China launches its first locally built 50,000-ton aircraft carrier
China has launched its second aircraft carrier — and its first ever built domestically.
The 50,000-ton carrier was towed from its dockyard after a ceremony in the northern port city of Dalian.
The new three-hundred-meter-long Type 001A is slightly larger than its predecessor, the Soviet-built Liaoning, and is estimated to carry a few more J-15 Flying Shark jet fighters, perhaps up to around thirty.
The ceremony to launch the Type 001A carrier took place at the China Shipbuilding Industry Corporation’s shipyard at Dalian, Liaoning province, in northern China where the ship has been under construction since 2013.
The launch comes just days after the 68th anniversary of the founding of China’s People’s Liberation Army Navy, or PLAN.
The official news website of China’s People’s Liberation Army said Gen. Fan Changlong, a member of the Political Bureau of the Communist Party of China Central Committee and vice chairman of the Central Military Commission, attended the ceremony, where he was joined by People’s Liberation Army Navy (PLAN) commander Vice Adm. Shen Jinlong, PLAN Political Commissar Adm. Miao Hua and Hu Wenming, the shipyard’s president.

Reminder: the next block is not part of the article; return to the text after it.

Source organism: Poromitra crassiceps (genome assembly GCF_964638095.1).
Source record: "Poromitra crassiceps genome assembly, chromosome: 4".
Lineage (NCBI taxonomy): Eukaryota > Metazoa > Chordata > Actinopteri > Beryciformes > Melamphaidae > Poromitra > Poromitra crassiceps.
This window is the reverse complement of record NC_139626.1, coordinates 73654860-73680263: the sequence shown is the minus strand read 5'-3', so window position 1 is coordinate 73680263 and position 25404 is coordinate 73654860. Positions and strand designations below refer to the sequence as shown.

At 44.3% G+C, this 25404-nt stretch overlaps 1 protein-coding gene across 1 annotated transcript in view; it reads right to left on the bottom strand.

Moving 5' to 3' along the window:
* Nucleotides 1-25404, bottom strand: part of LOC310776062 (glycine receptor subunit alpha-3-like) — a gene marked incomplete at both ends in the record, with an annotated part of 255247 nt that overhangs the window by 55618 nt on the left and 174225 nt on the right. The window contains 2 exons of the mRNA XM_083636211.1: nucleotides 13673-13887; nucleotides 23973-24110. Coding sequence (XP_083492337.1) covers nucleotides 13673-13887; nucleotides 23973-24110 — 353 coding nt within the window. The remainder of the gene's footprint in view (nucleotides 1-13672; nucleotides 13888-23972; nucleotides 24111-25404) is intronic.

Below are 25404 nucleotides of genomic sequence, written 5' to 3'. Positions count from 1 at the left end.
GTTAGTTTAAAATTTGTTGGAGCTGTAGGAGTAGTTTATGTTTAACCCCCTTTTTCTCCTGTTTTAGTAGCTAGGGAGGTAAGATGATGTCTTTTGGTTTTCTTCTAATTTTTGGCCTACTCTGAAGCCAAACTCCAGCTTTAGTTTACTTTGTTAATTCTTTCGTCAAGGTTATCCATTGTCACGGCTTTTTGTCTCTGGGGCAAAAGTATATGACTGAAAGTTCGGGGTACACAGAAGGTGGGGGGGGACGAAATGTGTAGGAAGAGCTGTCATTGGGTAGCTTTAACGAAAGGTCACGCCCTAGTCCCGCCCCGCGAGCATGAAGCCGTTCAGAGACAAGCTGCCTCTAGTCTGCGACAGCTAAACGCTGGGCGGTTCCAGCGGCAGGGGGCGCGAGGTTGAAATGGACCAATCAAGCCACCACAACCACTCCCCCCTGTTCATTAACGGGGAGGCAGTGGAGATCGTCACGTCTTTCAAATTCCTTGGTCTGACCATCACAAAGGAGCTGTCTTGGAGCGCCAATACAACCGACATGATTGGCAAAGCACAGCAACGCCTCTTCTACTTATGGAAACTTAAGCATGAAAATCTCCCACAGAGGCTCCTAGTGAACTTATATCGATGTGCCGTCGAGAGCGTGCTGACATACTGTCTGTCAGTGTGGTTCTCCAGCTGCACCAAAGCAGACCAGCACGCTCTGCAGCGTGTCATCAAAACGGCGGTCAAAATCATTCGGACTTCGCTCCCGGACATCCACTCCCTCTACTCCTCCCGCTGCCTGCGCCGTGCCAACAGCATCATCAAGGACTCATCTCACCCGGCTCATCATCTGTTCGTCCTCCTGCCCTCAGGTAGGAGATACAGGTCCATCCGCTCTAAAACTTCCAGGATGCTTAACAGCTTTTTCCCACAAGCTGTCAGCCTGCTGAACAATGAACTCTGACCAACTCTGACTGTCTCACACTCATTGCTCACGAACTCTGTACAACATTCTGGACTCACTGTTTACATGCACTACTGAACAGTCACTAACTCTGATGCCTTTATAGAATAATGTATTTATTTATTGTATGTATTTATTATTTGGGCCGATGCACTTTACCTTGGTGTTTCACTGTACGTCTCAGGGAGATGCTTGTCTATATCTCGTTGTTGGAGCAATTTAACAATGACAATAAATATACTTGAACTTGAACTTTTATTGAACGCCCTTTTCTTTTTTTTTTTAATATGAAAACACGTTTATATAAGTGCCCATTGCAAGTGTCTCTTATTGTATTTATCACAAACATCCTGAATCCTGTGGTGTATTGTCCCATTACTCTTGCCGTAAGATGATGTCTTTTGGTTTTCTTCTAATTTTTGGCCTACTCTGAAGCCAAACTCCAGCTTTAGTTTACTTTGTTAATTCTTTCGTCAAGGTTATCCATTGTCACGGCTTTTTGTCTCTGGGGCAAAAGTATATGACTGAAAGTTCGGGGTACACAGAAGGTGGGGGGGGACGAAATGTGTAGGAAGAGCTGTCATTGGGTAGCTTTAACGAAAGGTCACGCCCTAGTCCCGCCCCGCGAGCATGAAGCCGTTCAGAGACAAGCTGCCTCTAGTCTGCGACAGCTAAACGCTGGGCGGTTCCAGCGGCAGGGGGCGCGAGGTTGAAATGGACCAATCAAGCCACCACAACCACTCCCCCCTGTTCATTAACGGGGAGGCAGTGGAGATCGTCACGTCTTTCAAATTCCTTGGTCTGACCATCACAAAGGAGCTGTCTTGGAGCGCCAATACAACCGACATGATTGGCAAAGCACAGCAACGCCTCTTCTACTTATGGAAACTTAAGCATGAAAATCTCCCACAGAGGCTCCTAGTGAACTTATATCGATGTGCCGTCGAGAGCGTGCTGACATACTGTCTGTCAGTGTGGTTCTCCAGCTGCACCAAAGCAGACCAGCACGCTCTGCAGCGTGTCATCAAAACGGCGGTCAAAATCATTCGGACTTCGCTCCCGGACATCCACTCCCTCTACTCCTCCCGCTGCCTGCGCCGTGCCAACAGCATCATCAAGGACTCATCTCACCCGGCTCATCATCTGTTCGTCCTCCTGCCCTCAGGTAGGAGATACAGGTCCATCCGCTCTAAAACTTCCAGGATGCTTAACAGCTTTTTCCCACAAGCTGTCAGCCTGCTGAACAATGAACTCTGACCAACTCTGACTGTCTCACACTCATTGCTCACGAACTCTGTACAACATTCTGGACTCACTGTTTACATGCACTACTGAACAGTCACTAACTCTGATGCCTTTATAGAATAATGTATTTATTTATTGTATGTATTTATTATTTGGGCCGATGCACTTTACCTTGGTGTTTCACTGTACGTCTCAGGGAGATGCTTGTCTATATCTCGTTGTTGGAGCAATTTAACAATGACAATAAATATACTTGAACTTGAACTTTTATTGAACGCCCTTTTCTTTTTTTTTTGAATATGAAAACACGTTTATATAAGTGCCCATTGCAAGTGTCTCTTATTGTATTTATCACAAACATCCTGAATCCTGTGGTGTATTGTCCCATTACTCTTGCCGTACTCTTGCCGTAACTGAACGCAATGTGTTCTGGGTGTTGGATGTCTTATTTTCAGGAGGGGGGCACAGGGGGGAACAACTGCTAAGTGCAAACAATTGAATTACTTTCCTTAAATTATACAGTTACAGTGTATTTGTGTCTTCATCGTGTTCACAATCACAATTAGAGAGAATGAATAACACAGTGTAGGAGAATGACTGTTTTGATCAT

The carrier, which is rumored but not confirmed to be named Shandong, has now been moved from its dry dock to the adjacent berth, where it will undergo final construction, fitting out and builder’s trials before being commissioned into the PLAN, which is expected to occur sometime in 2019.
China is believed to be planning to build at least two and possibly up to four additional carriers, with one of them, the Type 002, reported to be under construction at a shipyard outside Shanghai. These carriers are expected to be closer in size to the US navy’s nuclear-powered 100,000-ton Nimitz-class ships, with flat flight decks and catapults to allow planes to launch with more bombs and fuel aboard.
India, along with Japan and Taiwan which also view Chinese carriers as threats, will likely respond by building new submarines and anti-ship missiles, said Ian Easton, a research Fellow at The Project 2049 Institute in Arlington, Virginia.